Everyone’s excited about the $150 3D printer that will be released by Monoprice sometime this summer. Here’s a $99 3D printer. Yes, it’s a Kickstarter so the standard warnings apply, but this bot does have a few things going for it. It uses actual NEMA 17 motors, and the people behind this printer actually have experience in manufacturing hardware. The downsides? It’s entirely leadscrew driven, so it’s going to be very, very slow.

What do you call the dumbest person with an EE degree? An engineer. It’s at this point where you should realize the value of a tertiary education is not defined by the most capable graduates; it’s defined by the least capable graduates.

Here’s your Sunday evening viewing: [Bunnie] gave a talk on RISC-V and the expectations of Open Hardware.

Hey, OpenBuilds has a new Mini Mill. It’s a basic CNC router designed for small ~1HP Bosch or Dewalt laminate trimmers. Small, but capable.

Kerbal Space Program, the only video game that should be required study materials at the Air Force Academy, Embry-Riddle and for everyone working at NASA, has been acquired by Take-Two Interactive. By all accounts, this is good news. According to reports, the original dev team left for Valve a few months ago, reportedly because of terrible conditions at Squad, the (former) developer of KSP.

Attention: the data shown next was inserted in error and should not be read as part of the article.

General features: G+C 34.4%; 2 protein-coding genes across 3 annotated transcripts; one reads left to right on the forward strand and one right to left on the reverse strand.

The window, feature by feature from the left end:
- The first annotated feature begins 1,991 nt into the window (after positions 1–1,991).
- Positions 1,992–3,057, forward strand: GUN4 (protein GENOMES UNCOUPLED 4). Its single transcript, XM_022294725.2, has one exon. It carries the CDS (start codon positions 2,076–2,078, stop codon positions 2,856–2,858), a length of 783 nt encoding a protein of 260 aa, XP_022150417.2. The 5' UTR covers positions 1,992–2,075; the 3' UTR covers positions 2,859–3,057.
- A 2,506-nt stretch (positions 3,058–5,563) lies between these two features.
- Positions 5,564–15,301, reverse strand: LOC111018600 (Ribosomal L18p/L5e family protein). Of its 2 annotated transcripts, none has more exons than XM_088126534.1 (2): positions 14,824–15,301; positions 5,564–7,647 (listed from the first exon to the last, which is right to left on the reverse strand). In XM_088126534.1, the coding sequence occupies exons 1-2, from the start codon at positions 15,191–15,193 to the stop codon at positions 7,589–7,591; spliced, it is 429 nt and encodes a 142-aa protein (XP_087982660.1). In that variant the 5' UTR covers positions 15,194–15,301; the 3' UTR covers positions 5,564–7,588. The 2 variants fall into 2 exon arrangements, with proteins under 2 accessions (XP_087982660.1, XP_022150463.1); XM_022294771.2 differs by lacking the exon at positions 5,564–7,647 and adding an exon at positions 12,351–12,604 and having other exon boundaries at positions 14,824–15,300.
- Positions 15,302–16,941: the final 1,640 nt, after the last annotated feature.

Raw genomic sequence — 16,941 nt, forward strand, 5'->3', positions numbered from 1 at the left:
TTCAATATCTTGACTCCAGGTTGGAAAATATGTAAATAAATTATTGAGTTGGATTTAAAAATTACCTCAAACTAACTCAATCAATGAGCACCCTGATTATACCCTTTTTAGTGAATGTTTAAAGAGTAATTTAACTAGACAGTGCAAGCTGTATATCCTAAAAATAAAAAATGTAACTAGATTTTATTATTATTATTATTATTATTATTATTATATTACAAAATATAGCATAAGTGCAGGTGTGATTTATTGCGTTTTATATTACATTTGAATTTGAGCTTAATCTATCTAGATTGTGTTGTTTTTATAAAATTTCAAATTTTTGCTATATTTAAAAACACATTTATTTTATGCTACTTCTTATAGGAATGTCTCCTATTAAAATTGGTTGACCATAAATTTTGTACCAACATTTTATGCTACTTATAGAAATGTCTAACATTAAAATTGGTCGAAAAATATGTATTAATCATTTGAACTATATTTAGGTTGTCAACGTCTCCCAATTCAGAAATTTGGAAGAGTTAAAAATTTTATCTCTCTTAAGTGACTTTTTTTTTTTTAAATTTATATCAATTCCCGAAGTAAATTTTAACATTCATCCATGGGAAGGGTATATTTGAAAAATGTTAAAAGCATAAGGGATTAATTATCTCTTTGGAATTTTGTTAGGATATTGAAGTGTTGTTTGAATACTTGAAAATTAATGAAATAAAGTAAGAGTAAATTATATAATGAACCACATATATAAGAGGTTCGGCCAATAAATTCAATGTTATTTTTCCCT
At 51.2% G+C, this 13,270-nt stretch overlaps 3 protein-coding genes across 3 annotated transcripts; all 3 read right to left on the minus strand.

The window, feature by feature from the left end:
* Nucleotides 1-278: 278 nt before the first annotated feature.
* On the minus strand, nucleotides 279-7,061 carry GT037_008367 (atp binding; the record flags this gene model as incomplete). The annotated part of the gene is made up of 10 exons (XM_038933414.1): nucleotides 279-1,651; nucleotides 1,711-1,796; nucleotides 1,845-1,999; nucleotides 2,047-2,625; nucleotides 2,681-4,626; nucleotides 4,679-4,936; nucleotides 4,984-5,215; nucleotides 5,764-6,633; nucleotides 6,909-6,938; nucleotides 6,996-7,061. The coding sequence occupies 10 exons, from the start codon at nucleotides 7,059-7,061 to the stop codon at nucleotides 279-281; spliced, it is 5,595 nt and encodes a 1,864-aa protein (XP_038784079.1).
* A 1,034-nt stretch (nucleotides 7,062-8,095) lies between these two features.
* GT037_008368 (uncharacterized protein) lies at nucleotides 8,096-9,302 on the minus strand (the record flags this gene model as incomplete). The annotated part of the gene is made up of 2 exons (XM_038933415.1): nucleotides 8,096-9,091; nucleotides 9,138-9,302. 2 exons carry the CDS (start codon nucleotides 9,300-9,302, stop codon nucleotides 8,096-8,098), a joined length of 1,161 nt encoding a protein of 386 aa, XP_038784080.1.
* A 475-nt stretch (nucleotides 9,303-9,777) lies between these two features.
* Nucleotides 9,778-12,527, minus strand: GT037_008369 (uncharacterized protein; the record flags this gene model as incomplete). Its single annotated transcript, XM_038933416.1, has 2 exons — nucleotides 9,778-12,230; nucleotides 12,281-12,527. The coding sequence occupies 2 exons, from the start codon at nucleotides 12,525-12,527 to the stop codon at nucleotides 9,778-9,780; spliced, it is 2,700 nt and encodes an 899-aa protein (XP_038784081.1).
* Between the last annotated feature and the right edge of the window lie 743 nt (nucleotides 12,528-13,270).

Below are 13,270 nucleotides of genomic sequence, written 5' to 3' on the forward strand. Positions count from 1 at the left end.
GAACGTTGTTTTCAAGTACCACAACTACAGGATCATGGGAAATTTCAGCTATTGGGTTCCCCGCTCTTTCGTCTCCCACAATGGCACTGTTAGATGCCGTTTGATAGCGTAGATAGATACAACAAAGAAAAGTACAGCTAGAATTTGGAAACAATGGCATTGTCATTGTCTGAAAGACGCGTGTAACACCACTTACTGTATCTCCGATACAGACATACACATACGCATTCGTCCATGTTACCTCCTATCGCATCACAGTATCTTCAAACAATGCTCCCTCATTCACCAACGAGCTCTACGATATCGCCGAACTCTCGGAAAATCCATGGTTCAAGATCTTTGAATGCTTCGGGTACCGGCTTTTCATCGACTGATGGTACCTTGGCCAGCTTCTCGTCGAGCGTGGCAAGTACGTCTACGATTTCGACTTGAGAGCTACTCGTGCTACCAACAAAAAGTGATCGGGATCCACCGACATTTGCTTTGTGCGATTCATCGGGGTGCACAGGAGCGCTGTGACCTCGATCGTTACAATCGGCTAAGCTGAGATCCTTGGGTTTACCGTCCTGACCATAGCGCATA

The Stratolaunch carrier aircraft has rolled out of the hangar. It’s two 747s duct speed taped together.

Mission Control for Kerbal

[Niko1499] had a plan. He’d built a cool hardware controller for the game Kerbal Space Program (KSP). He got a lot of positive reaction to it and decided to form a company to produce them. As many people have found out, though, that’s easier said than done, and the planned company fell short of its goals. However, [Niko1499] has taken his controller and documented a lot about its construction, including some of the process he used to get there.

If you haven’t run into it before, KSP is sort of half simulator, half game. You take command of an alien space program and develop it, plan and execute missions, and so on. The physics simulation is quite realistic, and the game has a large following.